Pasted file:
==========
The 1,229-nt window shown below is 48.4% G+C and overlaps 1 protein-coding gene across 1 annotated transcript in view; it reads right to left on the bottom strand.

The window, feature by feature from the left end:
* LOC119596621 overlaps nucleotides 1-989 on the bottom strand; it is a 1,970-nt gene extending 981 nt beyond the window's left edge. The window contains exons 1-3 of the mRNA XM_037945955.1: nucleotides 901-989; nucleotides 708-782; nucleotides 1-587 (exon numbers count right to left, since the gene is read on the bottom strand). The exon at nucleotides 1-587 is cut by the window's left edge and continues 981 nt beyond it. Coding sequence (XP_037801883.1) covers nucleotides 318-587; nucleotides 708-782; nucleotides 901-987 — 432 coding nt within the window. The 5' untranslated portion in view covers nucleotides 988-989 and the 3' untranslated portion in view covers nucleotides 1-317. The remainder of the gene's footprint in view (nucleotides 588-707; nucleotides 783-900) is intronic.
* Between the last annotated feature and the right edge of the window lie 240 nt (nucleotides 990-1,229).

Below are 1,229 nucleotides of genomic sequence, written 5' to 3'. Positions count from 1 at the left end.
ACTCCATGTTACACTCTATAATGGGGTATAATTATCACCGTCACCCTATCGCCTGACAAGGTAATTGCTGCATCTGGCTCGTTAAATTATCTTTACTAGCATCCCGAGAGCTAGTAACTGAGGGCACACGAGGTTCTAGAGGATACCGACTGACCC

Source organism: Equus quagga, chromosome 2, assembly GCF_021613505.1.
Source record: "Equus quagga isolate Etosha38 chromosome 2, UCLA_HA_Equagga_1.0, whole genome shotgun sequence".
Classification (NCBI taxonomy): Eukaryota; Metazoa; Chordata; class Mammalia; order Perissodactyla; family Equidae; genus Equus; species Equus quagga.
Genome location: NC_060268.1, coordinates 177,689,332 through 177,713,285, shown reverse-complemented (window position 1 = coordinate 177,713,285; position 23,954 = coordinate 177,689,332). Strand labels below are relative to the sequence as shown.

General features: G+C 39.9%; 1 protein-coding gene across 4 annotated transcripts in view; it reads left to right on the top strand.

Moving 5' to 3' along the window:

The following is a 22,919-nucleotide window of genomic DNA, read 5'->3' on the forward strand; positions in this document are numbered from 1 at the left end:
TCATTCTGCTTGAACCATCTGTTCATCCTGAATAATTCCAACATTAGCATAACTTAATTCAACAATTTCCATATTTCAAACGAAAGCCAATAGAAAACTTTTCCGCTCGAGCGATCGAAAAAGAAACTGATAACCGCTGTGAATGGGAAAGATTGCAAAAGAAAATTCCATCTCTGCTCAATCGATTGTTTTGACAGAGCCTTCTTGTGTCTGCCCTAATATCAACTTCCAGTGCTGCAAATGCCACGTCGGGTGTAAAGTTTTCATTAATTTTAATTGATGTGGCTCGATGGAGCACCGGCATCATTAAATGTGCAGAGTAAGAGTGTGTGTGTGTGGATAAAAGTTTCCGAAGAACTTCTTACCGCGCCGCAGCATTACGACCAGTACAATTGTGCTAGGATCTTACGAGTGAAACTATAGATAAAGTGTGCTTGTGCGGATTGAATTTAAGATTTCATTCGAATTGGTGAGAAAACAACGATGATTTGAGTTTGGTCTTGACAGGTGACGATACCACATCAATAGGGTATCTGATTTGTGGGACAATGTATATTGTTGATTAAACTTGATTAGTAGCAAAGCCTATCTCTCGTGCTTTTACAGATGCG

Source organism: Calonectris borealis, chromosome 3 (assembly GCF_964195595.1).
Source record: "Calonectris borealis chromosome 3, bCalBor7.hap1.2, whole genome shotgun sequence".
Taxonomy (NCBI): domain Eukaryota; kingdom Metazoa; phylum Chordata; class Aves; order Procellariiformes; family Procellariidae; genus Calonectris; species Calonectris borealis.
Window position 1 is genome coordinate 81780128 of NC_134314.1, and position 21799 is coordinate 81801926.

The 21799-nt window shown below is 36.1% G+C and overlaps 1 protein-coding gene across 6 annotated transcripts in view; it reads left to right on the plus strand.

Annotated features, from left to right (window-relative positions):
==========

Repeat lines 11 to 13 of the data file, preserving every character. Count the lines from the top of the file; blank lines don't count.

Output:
General features: G+C 39.9%; 1 protein-coding gene across 4 annotated transcripts in view; it reads left to right on the top strand.

Moving 5' to 3' along the window:

The following is a 22,919-nucleotide window of genomic DNA, read 5'->3' on the forward strand; positions in this document are numbered from 1 at the left end: